David R. Boyd, ed., Northern Wild

David Boyd lives near here, on Saltspring Island I think, but I haven't met him. After reading the collection of essays he edited as Northern Wild: Best Contemporary Canadian Nature Writing, though, I'd kind of like to meet him, because mostly he appreciates the same kinds of things I do in Canadian writing about nature. Mind you, Robert Wiersema, whose reviews I generally trust, was quite harsh on this volume seven years ago in Quill & Quire, but I think it's because Rob expected or wanted something from the book that Boyd was just never going to give him.

In part it's a question of definition. That phrase "nature writing" is more loaded than it seems, because it carries within it the full heritage of Thoreau and hints of American Romanticism, plus Jack London and even (in Canada) Robert Service. Something that describes itself as "nature writing" should never be understood as "writing about nature." Rob comments that "the collection becomes bland, with a monotonous reverential quality," which he connects to the volume's failure to address darker elements of nature in deference to a generalized state of wonder. He's right about the consistently reverential quality, but not about its blandness or that its consistence is really monotony.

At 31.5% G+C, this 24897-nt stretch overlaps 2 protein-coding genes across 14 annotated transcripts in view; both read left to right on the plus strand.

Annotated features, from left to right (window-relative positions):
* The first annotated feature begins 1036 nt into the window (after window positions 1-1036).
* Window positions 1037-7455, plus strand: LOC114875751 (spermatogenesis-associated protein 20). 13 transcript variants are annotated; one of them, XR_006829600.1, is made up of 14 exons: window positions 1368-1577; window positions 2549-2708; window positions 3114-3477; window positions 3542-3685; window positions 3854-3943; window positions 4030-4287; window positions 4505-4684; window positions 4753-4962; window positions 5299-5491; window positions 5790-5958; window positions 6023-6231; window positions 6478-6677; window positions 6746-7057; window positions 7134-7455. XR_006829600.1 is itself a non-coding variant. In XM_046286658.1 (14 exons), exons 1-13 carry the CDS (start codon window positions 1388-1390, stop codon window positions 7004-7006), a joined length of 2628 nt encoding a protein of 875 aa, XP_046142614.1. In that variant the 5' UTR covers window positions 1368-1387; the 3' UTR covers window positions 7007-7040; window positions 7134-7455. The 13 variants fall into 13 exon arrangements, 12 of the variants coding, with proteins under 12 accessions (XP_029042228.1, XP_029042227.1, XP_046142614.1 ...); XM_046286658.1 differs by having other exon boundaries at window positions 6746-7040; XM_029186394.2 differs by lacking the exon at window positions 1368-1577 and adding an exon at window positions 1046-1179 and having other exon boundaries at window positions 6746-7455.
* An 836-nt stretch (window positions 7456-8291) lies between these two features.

Because it's nature writing, mostly. The pieces he singles out for praise push against that phrase, rather than fitting neatly within it. Nature writing isn't my bag either, so my tastes actually run toward some of the same pieces Wiersema favoured in this review, but I also liked some of the more lyrical writing that's fairly conventional nature writing.

Highlights for me (apart from the obvious choices of Sharon Butala and Terry Glavin) were Beth Powning's "Home" and Kevin Van Tighem's "Recognition." Powning in particular is a writer I need to spend more time with; I don't know her work at all, but I'm prepared to be dazzled.


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